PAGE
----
Showing us that the Lawnmower Man future is ever alive in the minds of tech developers and gamers, E3 this year has dedicated a lot of attention to virtual reality. Whether it’s Oculus’s pre-E3 showing of its Touch controllers and cloth-covered consumer headset, or Sony’s Morpheus (which took up much of its booth on the show floor), there’s been a lot of VR news. StarVR, however, a project from Starbreeze studios, has the potential to blow all of them away.
StarVR was born from Starbreeze’s purchase of InfinitEye, which previously discussed the potential for ridiculously high resolution set-ups in VR. At that time, it was conceptual more than actual, but the actual realization is now what the guys at Starbreeze claim to have made. Their StarVR headset is an HMD that is capable of a 5,120 x 1,440 pixel resolution and an even more ridiculous 210-degree viewing angle.
This is far in excess of what Oculus, Sony, or even HTC are offering, so it’s raising some speculative eyebrows from developers and consumers alike. Still, this isn’t just a concept image. There’s real footage of the hardware in question and it’s being demoed on the show floor as we speak.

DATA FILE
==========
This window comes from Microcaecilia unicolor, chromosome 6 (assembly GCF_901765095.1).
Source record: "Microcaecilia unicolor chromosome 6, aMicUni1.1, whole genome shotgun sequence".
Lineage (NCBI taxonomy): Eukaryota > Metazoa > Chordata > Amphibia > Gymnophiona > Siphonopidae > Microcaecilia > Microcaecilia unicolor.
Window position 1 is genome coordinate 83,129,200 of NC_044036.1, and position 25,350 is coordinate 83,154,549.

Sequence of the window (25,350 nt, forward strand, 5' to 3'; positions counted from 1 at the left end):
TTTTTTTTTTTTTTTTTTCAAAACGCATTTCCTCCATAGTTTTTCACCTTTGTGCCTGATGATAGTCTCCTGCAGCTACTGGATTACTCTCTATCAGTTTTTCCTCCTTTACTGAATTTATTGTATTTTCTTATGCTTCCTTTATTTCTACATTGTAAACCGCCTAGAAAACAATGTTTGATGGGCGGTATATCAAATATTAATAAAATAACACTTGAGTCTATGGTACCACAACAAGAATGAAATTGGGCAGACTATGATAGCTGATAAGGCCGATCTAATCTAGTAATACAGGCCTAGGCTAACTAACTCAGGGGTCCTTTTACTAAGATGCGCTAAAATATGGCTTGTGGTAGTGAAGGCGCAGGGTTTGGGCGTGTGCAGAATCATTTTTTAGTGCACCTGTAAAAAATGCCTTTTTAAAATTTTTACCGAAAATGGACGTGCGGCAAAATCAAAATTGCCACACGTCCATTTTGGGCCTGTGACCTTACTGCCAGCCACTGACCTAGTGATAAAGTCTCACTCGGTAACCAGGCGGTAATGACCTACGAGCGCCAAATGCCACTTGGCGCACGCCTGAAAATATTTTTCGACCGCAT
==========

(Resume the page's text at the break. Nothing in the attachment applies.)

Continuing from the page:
Each headset is said to feature twin 5.5″ QHD displays, which help deliver not only the high resolution but the viewing angle as well. This should offer a display big enough to cover a user’s peripheral vision and even full eye movement. We’re also told it will operate at a 90Hz refresh rate, which is great for those that are worried about nausea.
What it won’t be great for is people’s PCs. High frame rates are mandatory for VR to avoid motion sickness and Oculus’ recommended specs for its much more pedestrian CV1 (2,160 x 1,200 resolution, 90Hz) is said to require at least a current gen. i5 CPU and a GTX 970/AMD 290 or better.
Even if Starbreeze releases this headset to consumers in a timely fashion, it will be very, very difficult to run games at comfortable frame rates at that resolution. Doing so will likely be very expensive in comparison to its competitors’ products as well, and mass-market appeal is therefore going to be difficult to obtain. And as Techspot points out, this is a headset that’s been described as heavy, suffers problems with ghosting, and can run into calibration issues.
Still, show of hands — who wants one?
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